Leon Cooperman phoned in to CNBC's Halftime "Fast Money" show about 3-4 weeks ago, and the one comment that stuck with me was "This isn't my Father's stock market".
It was a telling comment from one of the Street's great long-time investors, and a man who has seen many markets.
Here is a quick summary of all the reasons being discussed for the stock and bond market's action this year:
- Recession is coming - maybe that had a little bit of credence until yesterday's jobless claims number. Over the years, reading Jeff Miller, Bespoke and even Brian Wesbury at First Trust, jobless claims are some of the most reliable, pristine and accurate economic data we get on a real-time basis. Seems unlikely a deep recession is headed our way, with the exception of possibly the oil patch, which leads us to #2;
- The withdrawal of liquidity (i.e. Fed rate hikes and ECB stopping QE) may be having its intended impact. As the training wheels are removed from the economy, the uber-sensitive markets might be reacting in kind, as the junk is withdrawn from the liquidity addicts. This could be like 1994, without the earnings growth. The thought of negative rates in the USA is somewhat frightening. It would be interesting to see how Americans might react to that policy. Personally, I don't think it will ever happen. QE 1-QE 3 showed that the Fed has and will use other options.
- Core S&P 500 earnings growth is just 2% as of last week (see here) down from 10% in Q1 '15 and 5% in Q3 '15. Everybody not living in a cave knows that Energy and Basic Materials have been a drag on S&P 500 earnings since Q4 '14, but the other sectors were holding up until Q4 '15. Revenue growth is just barely positive too.
- China slowing? I didn't know a bunch of ex-Commies masquerading as capitalists with all the sophistication of two teenagers trying to procreate for the first time could send the global stock and bond markets into such a convulsion. Certainly the currency markets could be impacted, but a global, synchronized bear market?
- Maybe this is simply a long overdue 20% correction for the S&P 500 - one not seen since 2011?
- European banks with large derivative books coming home to roost. The damage to Deutsche Bank (NYSE:DB) and Credit Suisse (NYSE:CS) is talked about nightly on CNBC, but what about Bank of America (NYSE:BAC) and Goldman Sachs (NYSE:GS), and Morgan Stanley (NYSE:MS)? Was or is counter-party risk still an issue? Wasn't the counter-party risk the issue in 2008? What good then was Dodd-Frank, CCAR (Comprehensive Capital Analysis and Review) and the complete stifling of the US financial system if European banks can dent the whole structure all over again? Bank of America has been sold from client accounts - what good is it to own a value stock like BAC if it only goes up 25% in a good market, and then corrects 40% in a correction? Really, I'd rather own GS and have been picking away at the brokerage giant.
- The collapse in the Energy sector is driving deleveraging at sovereign wealth funds and hedge funds, and the talk is that some book is unwinding painfully.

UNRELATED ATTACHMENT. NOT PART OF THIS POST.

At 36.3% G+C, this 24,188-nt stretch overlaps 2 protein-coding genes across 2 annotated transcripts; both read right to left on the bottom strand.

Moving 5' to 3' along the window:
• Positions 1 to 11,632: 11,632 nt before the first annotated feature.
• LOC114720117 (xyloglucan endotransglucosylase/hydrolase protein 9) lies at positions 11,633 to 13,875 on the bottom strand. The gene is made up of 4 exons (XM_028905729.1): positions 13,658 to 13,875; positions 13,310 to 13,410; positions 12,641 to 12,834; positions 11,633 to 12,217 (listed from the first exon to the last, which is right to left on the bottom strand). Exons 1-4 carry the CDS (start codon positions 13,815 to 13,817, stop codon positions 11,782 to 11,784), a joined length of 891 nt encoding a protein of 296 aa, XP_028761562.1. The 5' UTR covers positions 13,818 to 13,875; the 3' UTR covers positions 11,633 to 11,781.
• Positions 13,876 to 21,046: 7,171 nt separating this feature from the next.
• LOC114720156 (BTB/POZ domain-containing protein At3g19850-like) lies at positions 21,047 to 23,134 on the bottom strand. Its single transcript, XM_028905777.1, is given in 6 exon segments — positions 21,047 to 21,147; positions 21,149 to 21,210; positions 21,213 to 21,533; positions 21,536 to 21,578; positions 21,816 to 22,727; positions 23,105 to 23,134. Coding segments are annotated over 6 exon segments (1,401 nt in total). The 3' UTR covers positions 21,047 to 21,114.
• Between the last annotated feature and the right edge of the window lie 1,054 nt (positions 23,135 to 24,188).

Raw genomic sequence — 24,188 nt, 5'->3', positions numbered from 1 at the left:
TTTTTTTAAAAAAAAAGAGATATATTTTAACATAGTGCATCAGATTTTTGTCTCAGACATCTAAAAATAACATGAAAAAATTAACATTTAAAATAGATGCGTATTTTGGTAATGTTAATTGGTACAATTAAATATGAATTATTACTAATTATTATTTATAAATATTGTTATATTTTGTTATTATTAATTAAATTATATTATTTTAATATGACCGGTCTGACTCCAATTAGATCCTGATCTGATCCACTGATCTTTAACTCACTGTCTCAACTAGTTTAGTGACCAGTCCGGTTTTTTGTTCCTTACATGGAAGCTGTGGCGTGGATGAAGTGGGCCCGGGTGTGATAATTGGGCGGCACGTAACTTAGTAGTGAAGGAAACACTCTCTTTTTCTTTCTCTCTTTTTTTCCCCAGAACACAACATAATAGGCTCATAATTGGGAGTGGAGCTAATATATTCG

- Management turmoil at Bridgewater Associates, Ray Dalio's labor of love and the largest hedge fund in the world.
- A brutal sector rotation from 2015's winners to 2015's losers. Large-cap Technology and FANG pounded, the worst sectors of last year starting to stabilize.
- Strong yen - the carry trade in Japan unwinding after 25 years? Check the strength of the yen from 125 to 112. Per one technician I follow, that isn't good. Kuroda hinted that he might need to continue to devlaue the yen, but the yen didn't drop after the comments.
Conclusion: The weekly earnings update will be out tomorrow, although as Led Zeppelin once crooned, "The Song Remains the Same". S&P 500 earnings are still positive as is revenue growth, but the core is weakening. The "value versus growth" theme within the S&P 500 is being watched carefully. That being said, S&P 500 earnings growth is looking like it did in 2011 and 2012, very slow but not negative. Some trends we are looking for to reverse:
- The US dollar, if it continued to weaken slowly, would definitely be a plus for S&P 500 revenue growth. A strong yen wouldn't be good.
- Crude oil and commodity metals stabilizing. Look at this link here posted to this blog Wednesday night. Note how Energy sector earnings are expected to decline 87% (!) for Q1 '16, and for full-year 2016 the decline is already for 50%, a much faster rate than last year at this time. The world is awash in crude and it could get worse, but expectations are as negative as I've ever seen, as bad as 1998 when crude dropped to $10 per barrel after the Malaysian Ringghit-Thai bhat devaluation. In 1998, crude didn't fall from the heights it did in 2014, though.
- Value has a small performance lead over Growth YTD in 2016. It was a 900 bp laggard in 2015. Some XLE, IYE, and Emerging Markets were added to client accounts in September-October 2015. Some of the sectors that really got trashed last year could be in the early stages of bottoming. (More this weekend.)
- The 1,812 January 20th low for the S&P 500 held yesterday. That is a very good sign. The low coincided almost exactly with the Reuters headline that OPEC would cooperate on a supply cut.
- Technicians remain very bearish. Not one talked about the S&P 500 holding the January 20th lows of 1,812.